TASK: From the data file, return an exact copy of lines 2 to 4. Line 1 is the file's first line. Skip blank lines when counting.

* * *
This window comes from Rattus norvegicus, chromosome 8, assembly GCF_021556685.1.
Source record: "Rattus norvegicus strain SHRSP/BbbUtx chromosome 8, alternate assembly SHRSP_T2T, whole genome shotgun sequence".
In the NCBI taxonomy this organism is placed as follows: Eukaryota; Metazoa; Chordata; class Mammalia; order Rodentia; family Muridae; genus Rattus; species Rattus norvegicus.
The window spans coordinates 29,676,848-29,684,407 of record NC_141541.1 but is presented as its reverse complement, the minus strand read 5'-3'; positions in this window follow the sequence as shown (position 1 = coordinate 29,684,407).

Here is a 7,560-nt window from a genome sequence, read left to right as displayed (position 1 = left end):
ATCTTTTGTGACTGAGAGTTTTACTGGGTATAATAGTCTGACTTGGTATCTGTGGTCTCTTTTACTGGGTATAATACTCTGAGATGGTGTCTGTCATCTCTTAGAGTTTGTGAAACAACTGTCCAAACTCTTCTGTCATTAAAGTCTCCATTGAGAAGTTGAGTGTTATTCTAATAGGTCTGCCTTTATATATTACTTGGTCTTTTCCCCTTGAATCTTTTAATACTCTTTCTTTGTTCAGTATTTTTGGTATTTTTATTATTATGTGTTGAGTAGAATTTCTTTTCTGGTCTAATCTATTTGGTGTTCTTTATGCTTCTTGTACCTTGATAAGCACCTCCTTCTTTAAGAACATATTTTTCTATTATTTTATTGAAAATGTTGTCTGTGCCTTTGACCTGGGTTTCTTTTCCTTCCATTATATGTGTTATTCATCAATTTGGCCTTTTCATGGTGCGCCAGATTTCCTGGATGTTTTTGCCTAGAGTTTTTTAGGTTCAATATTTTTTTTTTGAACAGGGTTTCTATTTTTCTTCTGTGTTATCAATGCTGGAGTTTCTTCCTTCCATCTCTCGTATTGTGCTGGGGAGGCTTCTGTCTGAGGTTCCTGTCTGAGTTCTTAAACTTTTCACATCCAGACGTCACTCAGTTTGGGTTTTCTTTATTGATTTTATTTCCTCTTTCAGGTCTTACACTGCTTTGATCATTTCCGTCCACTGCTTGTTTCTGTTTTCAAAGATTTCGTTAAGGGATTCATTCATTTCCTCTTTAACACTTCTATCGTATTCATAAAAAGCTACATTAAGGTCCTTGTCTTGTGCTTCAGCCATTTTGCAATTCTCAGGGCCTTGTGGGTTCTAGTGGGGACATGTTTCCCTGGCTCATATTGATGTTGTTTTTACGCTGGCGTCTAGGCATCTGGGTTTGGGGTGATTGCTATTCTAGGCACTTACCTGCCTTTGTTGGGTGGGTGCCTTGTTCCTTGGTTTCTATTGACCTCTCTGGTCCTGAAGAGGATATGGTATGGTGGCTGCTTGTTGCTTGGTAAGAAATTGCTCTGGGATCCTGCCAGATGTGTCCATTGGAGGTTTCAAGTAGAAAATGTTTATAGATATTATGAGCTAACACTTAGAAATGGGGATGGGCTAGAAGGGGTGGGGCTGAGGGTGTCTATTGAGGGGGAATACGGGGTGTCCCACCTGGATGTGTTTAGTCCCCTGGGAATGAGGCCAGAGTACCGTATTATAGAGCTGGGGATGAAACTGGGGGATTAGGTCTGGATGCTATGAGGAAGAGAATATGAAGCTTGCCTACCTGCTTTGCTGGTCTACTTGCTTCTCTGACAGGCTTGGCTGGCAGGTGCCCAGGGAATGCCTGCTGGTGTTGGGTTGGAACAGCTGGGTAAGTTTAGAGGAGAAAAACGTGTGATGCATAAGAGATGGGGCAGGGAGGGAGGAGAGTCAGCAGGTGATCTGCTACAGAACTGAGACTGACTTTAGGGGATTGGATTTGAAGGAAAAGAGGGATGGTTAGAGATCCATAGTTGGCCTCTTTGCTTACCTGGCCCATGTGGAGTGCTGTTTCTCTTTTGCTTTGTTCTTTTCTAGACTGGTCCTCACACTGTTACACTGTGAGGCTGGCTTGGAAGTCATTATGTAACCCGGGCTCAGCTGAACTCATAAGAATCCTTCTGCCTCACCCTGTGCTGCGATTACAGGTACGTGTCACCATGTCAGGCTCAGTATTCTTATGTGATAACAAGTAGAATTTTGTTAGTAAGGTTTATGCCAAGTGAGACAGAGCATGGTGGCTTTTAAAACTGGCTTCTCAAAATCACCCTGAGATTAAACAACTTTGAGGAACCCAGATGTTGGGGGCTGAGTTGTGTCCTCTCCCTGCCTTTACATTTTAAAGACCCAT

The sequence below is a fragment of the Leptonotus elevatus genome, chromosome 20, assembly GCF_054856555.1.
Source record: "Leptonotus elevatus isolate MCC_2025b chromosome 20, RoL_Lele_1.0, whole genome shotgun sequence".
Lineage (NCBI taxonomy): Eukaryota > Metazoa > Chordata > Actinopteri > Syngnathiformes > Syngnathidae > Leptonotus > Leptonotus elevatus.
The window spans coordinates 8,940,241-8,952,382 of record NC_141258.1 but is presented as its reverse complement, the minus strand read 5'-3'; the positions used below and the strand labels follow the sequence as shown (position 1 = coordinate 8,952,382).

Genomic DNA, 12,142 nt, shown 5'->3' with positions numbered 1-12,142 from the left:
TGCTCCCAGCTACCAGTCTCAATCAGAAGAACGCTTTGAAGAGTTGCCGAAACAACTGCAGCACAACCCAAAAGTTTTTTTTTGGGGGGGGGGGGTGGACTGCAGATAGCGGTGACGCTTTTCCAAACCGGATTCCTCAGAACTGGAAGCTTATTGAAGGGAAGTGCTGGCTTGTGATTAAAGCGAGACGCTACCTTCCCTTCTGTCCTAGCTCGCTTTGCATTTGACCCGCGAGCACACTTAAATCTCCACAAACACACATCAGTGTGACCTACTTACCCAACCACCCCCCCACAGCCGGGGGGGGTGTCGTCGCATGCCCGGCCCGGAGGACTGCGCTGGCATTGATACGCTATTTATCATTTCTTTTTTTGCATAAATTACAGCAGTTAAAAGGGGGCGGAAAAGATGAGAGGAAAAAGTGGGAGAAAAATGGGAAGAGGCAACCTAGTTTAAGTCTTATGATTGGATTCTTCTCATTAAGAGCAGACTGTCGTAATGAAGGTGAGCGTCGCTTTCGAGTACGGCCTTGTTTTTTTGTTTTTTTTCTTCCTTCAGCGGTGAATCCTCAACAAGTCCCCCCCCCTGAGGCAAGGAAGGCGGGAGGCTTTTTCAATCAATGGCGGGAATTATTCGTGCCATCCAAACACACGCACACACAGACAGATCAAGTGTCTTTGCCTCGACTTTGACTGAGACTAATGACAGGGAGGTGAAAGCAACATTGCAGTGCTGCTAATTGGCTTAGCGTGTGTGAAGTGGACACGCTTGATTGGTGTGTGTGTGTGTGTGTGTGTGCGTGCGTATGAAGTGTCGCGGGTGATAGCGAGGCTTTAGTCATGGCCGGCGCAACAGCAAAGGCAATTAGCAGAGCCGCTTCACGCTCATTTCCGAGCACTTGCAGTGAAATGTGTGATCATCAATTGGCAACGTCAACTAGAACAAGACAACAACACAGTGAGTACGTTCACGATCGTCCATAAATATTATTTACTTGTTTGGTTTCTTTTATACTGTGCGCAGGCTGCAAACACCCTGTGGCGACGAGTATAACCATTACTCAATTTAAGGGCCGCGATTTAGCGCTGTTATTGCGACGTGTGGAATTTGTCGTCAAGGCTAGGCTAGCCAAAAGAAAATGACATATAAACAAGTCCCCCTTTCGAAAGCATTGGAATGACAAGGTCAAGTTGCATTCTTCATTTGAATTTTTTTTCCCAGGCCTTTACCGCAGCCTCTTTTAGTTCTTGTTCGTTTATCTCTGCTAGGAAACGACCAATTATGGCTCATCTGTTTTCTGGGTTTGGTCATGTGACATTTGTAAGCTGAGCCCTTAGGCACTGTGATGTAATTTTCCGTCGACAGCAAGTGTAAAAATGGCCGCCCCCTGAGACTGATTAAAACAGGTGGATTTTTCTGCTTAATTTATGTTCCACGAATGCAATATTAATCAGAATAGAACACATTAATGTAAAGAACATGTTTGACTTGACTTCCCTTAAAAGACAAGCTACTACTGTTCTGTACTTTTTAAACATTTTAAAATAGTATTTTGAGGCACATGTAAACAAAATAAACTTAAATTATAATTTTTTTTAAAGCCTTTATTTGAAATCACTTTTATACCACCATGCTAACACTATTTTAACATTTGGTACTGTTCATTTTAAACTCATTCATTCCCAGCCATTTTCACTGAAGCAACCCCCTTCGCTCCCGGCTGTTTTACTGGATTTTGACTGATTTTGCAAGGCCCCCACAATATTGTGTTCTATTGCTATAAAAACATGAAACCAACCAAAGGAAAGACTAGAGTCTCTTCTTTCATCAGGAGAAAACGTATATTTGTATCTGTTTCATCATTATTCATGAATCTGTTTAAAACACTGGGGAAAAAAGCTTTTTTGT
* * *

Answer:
Source record: "Rattus norvegicus strain SHRSP/BbbUtx chromosome 8, alternate assembly SHRSP_T2T, whole genome shotgun sequence".
In the NCBI taxonomy this organism is placed as follows: Eukaryota; Metazoa; Chordata; class Mammalia; order Rodentia; family Muridae; genus Rattus; species Rattus norvegicus.
The window spans coordinates 29,676,848-29,684,407 of record NC_141541.1 but is presented as its reverse complement, the minus strand read 5'-3'; positions in this window follow the sequence as shown (position 1 = coordinate 29,684,407).